Even though capsule hotels were originally invented as cheap accommodations for Japanese business men, who are too drunk to go home, they are rapidly becoming popular around the world. ‘Capsules’ and ‘pods’ are now found at international airports and hostel dormitories. And why not? They are functional, cheap and relatively safe. I slept in a female capsule hotel in Nagoya, Japan.

Female capsule hotel in Nagoya – my experience

Although most capsule hotels are men-only, I found a female-friendly capsule hotel in Nagoya. And the best thing: my capsule hotel turned out to be a spa as well (female-friendly plus!). So, after a relaxing evening full of bathing and soothing in the beautiful spa (or in Japanese ‘onsen’) facilities of the hotel I finally retreated to my capsule.

My capsule was on the ground floor and approximately 1 meter high and 2 meters long. Obviously capsule hotels are not suitable for the claustrophobic mind. Once I entered my capsule I soon discovered capsules have pretty much all facilities you need. There is a reading light, a soft mattress, a television and wifi. You can keep your valuables with you or put them into a locker. There is also a wide range of vending machines available where they sell food, drinks and underwear (?). In my room there were around 50 capsules stacked together.

I slept great. There was not a sound from any of the other capsules and the mattress was comfortable and big. A capsule feels a bit like your own mini-room. Compared to hostel dorms it is also great that you have more privacy. It is easy to change inside your capsule for example.

So yes, I’d definitely recommend staying in a female capsule hotel! It’s not exactly cosy and sociable, but for one or two functional nights it’s a perfect Japan experience!

Capsule hotel in Nagoya

Capsule hotel in Nagoya

Additional information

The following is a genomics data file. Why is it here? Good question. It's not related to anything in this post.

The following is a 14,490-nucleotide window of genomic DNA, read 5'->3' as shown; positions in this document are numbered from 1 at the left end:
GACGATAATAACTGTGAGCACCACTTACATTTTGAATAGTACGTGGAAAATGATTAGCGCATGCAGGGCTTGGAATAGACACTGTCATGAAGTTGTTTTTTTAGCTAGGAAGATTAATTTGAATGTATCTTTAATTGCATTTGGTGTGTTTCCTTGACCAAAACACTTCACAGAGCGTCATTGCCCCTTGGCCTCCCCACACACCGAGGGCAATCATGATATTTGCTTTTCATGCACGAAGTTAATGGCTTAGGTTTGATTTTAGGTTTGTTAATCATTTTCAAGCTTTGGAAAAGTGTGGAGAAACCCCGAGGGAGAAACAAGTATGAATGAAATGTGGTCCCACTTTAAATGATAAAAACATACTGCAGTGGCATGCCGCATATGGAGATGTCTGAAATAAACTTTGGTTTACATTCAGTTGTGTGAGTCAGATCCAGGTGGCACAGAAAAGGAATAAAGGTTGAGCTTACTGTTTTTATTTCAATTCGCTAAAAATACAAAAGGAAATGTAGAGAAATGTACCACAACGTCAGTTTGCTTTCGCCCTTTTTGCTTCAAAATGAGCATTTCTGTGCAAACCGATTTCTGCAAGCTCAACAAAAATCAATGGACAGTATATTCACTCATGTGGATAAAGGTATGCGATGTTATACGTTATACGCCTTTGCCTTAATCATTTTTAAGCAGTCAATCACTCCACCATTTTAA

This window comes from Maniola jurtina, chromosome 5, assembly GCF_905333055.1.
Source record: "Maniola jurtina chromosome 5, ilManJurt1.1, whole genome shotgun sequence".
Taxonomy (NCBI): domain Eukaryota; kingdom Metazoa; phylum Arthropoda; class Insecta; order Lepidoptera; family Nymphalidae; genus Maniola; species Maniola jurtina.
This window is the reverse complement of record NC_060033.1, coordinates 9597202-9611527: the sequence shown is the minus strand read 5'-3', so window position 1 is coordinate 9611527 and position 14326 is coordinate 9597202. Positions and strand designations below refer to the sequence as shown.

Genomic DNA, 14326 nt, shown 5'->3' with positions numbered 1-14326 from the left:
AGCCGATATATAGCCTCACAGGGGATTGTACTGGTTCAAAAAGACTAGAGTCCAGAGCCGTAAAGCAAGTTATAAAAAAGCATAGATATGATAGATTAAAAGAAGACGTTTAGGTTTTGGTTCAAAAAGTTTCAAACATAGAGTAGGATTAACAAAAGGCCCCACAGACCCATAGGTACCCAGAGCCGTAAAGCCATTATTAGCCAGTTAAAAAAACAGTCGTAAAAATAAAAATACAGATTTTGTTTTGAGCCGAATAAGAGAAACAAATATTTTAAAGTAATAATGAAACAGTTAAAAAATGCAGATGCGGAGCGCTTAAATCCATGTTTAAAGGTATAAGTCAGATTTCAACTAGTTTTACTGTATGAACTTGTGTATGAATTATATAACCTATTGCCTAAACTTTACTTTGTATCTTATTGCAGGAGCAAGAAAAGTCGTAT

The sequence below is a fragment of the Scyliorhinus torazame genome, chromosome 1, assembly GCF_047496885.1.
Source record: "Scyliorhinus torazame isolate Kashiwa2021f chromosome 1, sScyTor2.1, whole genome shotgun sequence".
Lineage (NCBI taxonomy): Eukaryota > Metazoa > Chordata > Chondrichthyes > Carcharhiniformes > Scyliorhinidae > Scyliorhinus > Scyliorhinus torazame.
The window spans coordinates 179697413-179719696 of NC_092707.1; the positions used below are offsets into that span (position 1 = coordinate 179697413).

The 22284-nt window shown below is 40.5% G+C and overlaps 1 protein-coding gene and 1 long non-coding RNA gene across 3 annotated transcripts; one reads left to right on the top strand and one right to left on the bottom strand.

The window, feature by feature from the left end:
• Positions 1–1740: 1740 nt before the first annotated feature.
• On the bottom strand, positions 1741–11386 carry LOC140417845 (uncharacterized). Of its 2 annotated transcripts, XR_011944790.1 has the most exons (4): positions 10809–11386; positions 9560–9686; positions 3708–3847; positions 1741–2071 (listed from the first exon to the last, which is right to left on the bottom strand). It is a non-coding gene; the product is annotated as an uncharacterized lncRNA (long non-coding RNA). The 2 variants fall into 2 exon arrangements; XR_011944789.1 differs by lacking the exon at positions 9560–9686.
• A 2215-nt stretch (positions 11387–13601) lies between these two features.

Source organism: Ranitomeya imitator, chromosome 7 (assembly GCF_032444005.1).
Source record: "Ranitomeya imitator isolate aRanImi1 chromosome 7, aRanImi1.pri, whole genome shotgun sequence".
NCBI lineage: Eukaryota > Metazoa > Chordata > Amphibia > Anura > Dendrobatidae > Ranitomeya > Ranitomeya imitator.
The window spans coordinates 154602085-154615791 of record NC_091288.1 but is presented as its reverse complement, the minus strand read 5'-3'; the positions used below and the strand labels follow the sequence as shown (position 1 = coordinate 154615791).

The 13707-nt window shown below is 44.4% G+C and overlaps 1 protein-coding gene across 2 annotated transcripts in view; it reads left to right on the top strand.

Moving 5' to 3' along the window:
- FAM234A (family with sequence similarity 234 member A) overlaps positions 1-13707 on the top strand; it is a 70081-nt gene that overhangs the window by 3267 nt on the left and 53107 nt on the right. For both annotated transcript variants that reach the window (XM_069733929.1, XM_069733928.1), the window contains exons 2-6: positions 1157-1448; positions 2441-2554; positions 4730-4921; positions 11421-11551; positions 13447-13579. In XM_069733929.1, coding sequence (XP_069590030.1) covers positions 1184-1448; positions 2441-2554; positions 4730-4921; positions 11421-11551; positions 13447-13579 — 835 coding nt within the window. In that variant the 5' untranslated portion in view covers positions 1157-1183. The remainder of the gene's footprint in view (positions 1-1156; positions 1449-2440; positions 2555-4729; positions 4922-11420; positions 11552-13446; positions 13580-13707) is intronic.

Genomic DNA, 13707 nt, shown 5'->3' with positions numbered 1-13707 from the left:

My female capsule hotel was called Apaiser and costed 3800 yen:

Apaiser Capsule Hotel
Tel: 052 733 3141
Exit no. 8 of the Imaike Station (Hiroshima line) Nagoya

This was probably one of the best places I stayed during my trip. Apaiser has clean and beautiful onsen facilities. Because both the spa and capsule hotel are divided into a men and women section it’s safe to stay there as a female solo traveller. Unfortunately, I could not find a website, but the capsule hotel is right in front of exit 8. If you’re looking for a non-touristy female capsule hotel I’d highly recommend Apaiser!

There are also several female-friendly capsule options in Tokyo and Kyoto. Reviews on this capsule hotel in Tokyo ‘Capsule Hotel Asakusa River Side‘ are mixed, but it may be worth checking out. Another one is the ‘Capsule Inn‘.

Find an overview of 10 Best Japan Capsule hotel options through booking.com

I loved staying at this capsule hotel in Nagoya! Capsule hotels are cheap, comfortable and offer you privacy! What do you think? 

Recommended additional Japan reading: 

Peace and quiet during a temple stay in Takayama
How much does your trip in Japan cost? 
Freaky, geeky Japan: 11 Quirky things to do in Japan
11x ‘Do As The Japanese Do’ for Travelers


  1. Hi Manouk, love your post! I’m a single female planning a trip to Japan later this year. I’m considering staying at capsule hotels for the duration of my stay there (roughly a week), and have a few questions i”m hoping you might be able to answer for me :) if I reserve a “room” for 7 nights, will I be able to store all my luggage there when I head out during the day? And will I be able to come back to the hotel during the day to rest for a a bit or drop off shopping bags? I’ve been trying to find this info on the hotel websites but not having much luck! Oh and last question…is there a door that you can lock on the capsule when you are inside? Thanks so much :)

  2. Hi Christine, awesome plans! It’s been a while since my Japan visit! Firstly, I think the facilities will depend on the capsule hotel, so I can only answer from my experience in Nagoya. In Nagoya, I think I could lock my capsule and also head back to the hotel for a rest. However, I just found a recent review on the hotel in Asakusa saying “You have to check out between 10-3 for cleaning everyday” :S. Anyway, I would strongly advice not to stay in a capsule hotel for 7 nights. It’s not very sociable for solo travelers and it’s more of a must-do experience (meaning 1-2 nights are enough). I would advice to spend the others at a popular and fun hostel :) They’re plenty of affordable ones on hostelworld! Have a great trip and let me know if you have more questions! Cheers, Manouk

  3. Hi Manouk! I can’t seem to find the website to this capsule hotel. I was just wondering if you booked a room beforehand? Or you can just show up and you’ll be able to get a room? Thank you!


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